Researchers at the University of Georgia have developed a new mathematical model that helps to explain how some parasites predominantly associate with one particular host species—but are still capable of infecting other species. Their work, recently published in Theoretical Population Biology, could eventually help public health officials develop intervention strategies for diseases that jump between species.
The relationships between parasites and hosts have long been thought of in one of two ways: a parasite is either a specialist infecting one particular host species, or a generalist able to jump routinely between host species. But in nature, many parasites do both, infecting a primary host species and causing frequent epidemics in others.
Authors James Haven and Andrew W. Park of the UGA Odum School of Ecology, who study the ecology of infectious diseases, were not satisfied with the conventional explanations for the mechanics of parasite-host relationships, which rely exclusively on adaptation—the process by which favorable genes are selected, improving fitness.
“A lot of the evolutionary arguments on host specialization tend to be rather incompatible with the frequent cross-species transmissions that we observe,” said Park, an associate professor in the Odum School and the UGA College of Veterinary Medicine. “We were interested in the mechanisms that may allow both of those things to happen.”
The evolutionary explanation is that parasites that associate with just one host have specialized, or adapted, to do so: genetic mutations over time have given them a competitive advantage in that particular host. Parasites that are able to jump to more species are thought to have evolved by a similar process to become competitive in new hosts.
“People will essentially argue that generalist parasites are adapting to multiple host species again and again, but I think mutations that confer adaptive advantage are relatively rare,” Haven said. “I sought other explanations for how a parasite can appear to be associated with different host species and I thought superinfection could be a mechanism to account for it.”
Superinfection—when a parasite infects a host that is already infected by another strain—happens when a spontaneous mutation makes one parasite strain more aggressive.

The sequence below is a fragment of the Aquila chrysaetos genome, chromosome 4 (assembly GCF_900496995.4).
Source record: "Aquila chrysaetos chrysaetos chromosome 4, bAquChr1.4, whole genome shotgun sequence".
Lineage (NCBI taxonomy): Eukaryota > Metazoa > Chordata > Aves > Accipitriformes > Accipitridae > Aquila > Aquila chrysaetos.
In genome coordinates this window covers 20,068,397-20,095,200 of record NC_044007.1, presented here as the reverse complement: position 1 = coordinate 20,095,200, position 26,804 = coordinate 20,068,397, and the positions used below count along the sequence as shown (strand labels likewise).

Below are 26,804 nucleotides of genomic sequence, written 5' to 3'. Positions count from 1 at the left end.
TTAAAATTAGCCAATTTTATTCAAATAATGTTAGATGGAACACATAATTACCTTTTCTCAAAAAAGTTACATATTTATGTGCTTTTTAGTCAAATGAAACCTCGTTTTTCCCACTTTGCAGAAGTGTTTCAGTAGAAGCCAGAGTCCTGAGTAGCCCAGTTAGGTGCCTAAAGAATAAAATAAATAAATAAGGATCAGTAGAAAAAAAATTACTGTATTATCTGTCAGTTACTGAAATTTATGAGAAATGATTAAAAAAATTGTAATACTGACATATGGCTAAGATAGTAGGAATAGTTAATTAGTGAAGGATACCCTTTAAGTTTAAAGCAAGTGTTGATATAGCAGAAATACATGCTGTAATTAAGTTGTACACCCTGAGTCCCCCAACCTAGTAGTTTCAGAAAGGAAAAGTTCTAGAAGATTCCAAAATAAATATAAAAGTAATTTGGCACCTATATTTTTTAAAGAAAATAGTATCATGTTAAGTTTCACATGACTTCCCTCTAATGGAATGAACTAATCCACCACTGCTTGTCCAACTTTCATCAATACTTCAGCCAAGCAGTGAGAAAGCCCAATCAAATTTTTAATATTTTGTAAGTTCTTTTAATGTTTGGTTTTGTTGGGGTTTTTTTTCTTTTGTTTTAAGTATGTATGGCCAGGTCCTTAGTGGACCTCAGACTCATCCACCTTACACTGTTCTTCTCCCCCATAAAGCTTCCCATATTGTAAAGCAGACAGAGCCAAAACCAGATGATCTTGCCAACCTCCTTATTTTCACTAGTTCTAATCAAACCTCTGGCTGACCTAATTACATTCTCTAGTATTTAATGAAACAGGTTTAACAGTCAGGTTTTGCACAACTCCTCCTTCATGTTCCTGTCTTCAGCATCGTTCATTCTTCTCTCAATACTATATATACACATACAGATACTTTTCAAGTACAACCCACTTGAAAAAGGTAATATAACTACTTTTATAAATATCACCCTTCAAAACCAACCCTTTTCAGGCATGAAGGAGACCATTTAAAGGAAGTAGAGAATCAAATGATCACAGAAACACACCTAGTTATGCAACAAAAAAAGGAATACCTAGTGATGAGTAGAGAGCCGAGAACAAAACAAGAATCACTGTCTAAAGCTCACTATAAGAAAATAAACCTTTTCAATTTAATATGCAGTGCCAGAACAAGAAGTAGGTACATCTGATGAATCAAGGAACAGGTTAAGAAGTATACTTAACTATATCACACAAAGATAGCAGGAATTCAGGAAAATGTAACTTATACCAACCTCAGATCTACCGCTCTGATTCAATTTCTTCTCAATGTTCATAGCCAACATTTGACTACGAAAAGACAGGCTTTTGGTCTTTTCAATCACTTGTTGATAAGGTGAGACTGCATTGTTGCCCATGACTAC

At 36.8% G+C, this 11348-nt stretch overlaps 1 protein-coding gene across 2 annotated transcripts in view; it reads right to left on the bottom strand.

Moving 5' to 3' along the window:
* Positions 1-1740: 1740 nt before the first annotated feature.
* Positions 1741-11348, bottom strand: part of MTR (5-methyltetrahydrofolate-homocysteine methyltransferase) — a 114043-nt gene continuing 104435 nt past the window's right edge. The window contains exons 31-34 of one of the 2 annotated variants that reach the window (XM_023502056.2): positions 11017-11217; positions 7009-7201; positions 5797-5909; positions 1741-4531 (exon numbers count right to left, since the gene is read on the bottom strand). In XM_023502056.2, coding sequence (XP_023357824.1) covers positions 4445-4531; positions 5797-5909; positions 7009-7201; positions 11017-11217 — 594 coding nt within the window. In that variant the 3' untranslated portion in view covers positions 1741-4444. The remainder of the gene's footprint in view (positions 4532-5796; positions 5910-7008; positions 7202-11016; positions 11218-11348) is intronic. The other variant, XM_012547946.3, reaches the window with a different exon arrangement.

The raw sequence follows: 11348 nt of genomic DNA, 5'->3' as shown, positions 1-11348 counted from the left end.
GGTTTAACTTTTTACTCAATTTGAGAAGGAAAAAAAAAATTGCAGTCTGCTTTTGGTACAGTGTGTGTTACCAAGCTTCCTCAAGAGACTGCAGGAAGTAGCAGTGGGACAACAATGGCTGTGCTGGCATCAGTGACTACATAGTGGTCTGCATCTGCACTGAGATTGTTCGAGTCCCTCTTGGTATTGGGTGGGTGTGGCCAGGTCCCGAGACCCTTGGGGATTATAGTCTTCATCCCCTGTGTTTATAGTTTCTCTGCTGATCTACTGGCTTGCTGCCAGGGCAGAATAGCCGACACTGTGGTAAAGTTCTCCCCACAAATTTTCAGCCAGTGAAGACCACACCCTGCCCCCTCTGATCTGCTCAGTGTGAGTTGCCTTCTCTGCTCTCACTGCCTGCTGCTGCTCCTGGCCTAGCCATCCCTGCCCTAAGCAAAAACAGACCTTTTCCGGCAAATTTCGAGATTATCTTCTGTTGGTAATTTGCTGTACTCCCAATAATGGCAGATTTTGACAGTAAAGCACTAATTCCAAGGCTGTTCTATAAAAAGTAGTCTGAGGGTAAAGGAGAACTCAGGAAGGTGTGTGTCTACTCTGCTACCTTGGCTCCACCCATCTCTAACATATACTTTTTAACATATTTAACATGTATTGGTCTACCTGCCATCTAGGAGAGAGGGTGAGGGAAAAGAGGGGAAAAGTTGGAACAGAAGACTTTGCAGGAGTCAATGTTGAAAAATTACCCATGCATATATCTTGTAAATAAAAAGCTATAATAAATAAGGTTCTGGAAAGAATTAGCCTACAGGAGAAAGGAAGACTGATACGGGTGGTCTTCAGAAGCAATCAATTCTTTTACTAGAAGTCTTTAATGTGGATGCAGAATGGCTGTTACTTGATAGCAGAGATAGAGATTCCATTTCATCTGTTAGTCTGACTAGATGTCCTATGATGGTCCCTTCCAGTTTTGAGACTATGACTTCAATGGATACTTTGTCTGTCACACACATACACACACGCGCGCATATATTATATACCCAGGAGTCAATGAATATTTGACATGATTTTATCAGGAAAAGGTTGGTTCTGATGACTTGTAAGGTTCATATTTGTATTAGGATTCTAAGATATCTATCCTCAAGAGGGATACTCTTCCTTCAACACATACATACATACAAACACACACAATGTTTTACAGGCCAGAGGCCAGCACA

“With superinfection, the mutant strain takes over; whatever parasite was inside that infected host gets replaced, essentially, by the more aggressive version,” he said. “That’s the good news, from the parasite’s point of view. The downside for the parasite is that it has a greater chance of killing its host,” thus reducing its own chances of survival.
To test their theory that superinfection could allow a parasite to both specialize and infect other host species, Haven and Park created a mathematical model to simulate superinfection in a system with multiple hosts and parasites. It showed that superinfection could lead to parasite-host association while causing frequent cross-species transmission events.
“In the absence of this theory, cross-species transmissions would be explained by invoking recurrent adaptive mutations,” said Haven. “The take-home-message is that cross-species transmissions may be more likely to occur in the presence of superinfecting strains.”
Park said that their hypothesis offers a helpful alternative to the conventional thinking. “Previously we may have been overstating the role of adaptation,” he said. “What we’ve done here is not predictive—it’s theoretical—but it could eventually have implications for predicting disease emergence.”
Haven agreed. “Anything that helps us understand parasites that are generalists, that can infect multiple host species, is important,” he said.
The research was supported by a grant from the James S. McDonnell Foundation.
Superinfection reconciles host–parasite association and cross-species transmission
Theoretical Population Biology
Volume 90, December 2013, Pages 129–134